Now that fried Oreos are practically commonplace, chefs are dipping almost anything into boiling oil -- from butter to beer. A cable TV show, Deep Fried Masters (Destination America, debuting July 12 at 10 p.m./9 central), explores the deep-fry state-fair circuit—the Wild West for calorie-rich eating. One of the show's judges, Jim Stacy, owner of Palookaville Fine Foods, an Atlanta restaurant and gourmet corn dog and tamale wagon, believes everything tastes better battered. "There's nothing more satisfying than something that's been perfectly fried," he says. The chef, whose creations include a Bananas Foster corn dog, shares some other favorite fried restaurant offerings with Larry Bleiberg for USA TODAY.
Chip Shop Pub, New York
A good portion of the menu – from mac and cheese to fish and chips – is offered fried at this English-style eatery, which also serves fried Snickers bars and Reese's Peanut Butter Cups. "It's definitely an odd thing for modern New York, where a lot of the funky and weird is slowly disappearing," Stacy says.
The H & O Café, Pensacola, Fla.
Stacy swears by the fried grouper sandwich at what he calls a classic soul food café. "It's tiny. It's grubby. It's shabby, and it serves some of the most mind-blowing seafood I've ever eaten," he says. "It's something absolutely sublime and beautiful."
Goodson's Café, Tomball, Texas
In a region celebrated for chicken-fried steak, the version offered in this town northwest of Houston still stands out. "It's hand-pounded. The thing is huge," Stacy says. "It's a giant plate of fried beef and perfect Texas gravy. You can't go wrong there."
Los Dos Molinos, Phoenix
Whenever Stacy visits his wife's family in Phoenix, he makes this New Mexican eatery his first stop. The relleno starts with a green chile pepper coated with egg batter, stuffed with cheese and fried, then smothered in green chili, and served with rice, beans and handmade flour tortillas. "You have to like spicy things," he says.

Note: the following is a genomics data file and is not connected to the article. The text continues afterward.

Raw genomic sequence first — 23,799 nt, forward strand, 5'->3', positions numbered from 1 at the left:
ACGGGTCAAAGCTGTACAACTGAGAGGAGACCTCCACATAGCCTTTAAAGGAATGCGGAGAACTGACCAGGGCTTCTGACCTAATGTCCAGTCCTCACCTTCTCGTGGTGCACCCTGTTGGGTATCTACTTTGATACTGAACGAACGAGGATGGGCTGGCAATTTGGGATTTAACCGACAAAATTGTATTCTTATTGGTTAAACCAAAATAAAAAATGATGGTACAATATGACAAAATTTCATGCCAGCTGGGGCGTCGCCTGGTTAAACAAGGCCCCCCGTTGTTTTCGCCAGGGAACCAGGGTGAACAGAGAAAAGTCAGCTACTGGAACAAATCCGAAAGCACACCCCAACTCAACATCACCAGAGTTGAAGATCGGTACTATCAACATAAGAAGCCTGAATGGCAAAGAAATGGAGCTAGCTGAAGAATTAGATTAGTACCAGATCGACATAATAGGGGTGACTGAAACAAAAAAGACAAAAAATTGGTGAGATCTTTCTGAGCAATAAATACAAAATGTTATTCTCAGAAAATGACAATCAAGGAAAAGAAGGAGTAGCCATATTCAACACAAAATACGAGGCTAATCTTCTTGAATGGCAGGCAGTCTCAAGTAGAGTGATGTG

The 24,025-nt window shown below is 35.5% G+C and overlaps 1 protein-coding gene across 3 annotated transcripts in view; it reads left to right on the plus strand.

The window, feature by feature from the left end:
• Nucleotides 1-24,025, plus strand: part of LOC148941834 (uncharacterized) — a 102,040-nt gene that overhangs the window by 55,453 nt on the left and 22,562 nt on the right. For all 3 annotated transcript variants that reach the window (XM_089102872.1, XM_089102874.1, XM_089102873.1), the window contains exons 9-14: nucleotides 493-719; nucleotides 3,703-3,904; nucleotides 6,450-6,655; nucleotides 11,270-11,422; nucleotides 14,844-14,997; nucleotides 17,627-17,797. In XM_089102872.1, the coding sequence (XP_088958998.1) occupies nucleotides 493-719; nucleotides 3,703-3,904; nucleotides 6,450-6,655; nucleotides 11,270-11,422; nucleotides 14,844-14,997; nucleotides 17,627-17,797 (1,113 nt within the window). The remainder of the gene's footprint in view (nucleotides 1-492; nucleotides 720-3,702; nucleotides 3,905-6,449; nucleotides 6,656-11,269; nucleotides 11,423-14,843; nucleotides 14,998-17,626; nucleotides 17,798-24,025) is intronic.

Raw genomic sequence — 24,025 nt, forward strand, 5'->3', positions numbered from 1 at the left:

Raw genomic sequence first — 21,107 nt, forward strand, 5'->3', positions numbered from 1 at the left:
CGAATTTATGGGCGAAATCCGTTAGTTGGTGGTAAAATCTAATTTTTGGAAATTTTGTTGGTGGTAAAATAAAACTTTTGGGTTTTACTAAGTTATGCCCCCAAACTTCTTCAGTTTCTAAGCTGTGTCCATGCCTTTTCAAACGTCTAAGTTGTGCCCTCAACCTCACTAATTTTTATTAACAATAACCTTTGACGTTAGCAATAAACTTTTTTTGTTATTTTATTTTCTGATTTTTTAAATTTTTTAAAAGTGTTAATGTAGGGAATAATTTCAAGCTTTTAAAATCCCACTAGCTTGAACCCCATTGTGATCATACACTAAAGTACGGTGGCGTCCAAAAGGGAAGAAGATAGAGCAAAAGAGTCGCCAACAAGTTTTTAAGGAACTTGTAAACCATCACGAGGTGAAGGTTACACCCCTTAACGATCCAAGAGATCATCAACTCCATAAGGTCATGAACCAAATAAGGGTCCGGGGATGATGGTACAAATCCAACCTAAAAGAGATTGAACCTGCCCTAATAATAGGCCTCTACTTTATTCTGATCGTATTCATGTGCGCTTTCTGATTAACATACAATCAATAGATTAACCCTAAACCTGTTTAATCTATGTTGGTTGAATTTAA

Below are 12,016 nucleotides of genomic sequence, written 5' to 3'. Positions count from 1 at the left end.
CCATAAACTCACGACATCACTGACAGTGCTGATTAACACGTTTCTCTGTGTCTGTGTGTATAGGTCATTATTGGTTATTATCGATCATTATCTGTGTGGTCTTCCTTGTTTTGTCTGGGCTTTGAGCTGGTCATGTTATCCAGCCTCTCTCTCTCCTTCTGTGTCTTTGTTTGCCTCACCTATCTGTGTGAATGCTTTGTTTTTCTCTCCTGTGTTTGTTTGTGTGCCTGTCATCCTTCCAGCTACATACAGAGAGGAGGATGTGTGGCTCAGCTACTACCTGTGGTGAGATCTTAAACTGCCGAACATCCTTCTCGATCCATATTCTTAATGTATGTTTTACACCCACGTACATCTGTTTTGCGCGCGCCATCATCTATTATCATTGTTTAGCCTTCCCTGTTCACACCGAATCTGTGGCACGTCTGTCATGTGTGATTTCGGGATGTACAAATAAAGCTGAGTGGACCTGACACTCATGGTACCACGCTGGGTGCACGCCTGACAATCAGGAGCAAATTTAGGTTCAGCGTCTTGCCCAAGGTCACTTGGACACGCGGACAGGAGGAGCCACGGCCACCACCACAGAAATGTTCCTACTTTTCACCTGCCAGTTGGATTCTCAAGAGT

Canter's Deli, Los Angeles
Stacy is a huge fan of old-fashioned delicatessens and considers this one the best on the West Coast. The fried attraction here? The Monte Cristo sandwich, a brunch favorite that starts as a ham and cheese club. It's cut in half on the diagonal, battered, fried, and served with a fruit compote and sprinkled with powdered sugar. "It requires a lot of technique to get the sandwich fried and held together and no one does it better than Canter's."
Chai Pani, Asheville, N.C.
This Indian street food restaurant adds spice to dining in this food-loving Appalachian Mountains town. Stacy swears by the fried kale pakoras, an appetizer coated in curry chickpea batter and served with green chutney and sweet yogurt. "It's absolutely a thing of beauty. You'll mow through an entire plate of it," he says. "It's a perfect example of how you can take something super healthy and make it an indulgence."
Wegner's St. Martins Inn, Franklin, Wisc.
Every region has its go-to comfort foods, and in the Upper Midwest, the fish fry stands out as a favorite. This old-fashioned Milwaukee area eatery goes all out on Friday nights with perch, haddock and shrimp, all served with coleslaw, rye bread and choice of German potato salad, a potato pancake or fries. "Everything they sell is rock solid and done really well," Stacy says.
The Busy Bee Cafe, Atlanta
Few fry houses can also claim to play a role in civil rights history. But this restaurant, which opened in 1947, was a regular stop for Martin Luther King Jr., who would meet (and eat) with his colleagues here, and discuss strategy. Stacy says visitors should expect a line. "They serve a perfect fried chicken leg like nothing else on the planet. The whole experience is humbling – and delicious."
Carnitas' Snack Shack, San Diego
This casual Mexican eatery is all about pork. Stacy loves the Triple Threat sandwich, a caloric concoction of pork loin schnitzel, pulled pork and bacon served with pepperoncini relish and aioli, that cuts through the grease. "It's one of the most staggeringly good sandwiches I've ever eaten. The chef knows his way around pig."
The Sports Center, Augusta Ga.
A city known for Southern gentility also has what Stacy considers the country's best onion rings, served out of what he calls a little dive bar. "It's just battered slabs of onions, but they do something to it that's other worldly," he says. "It all comes down to the basic techniques, the recipe and the batter." The hamburgers, he says, are just as good.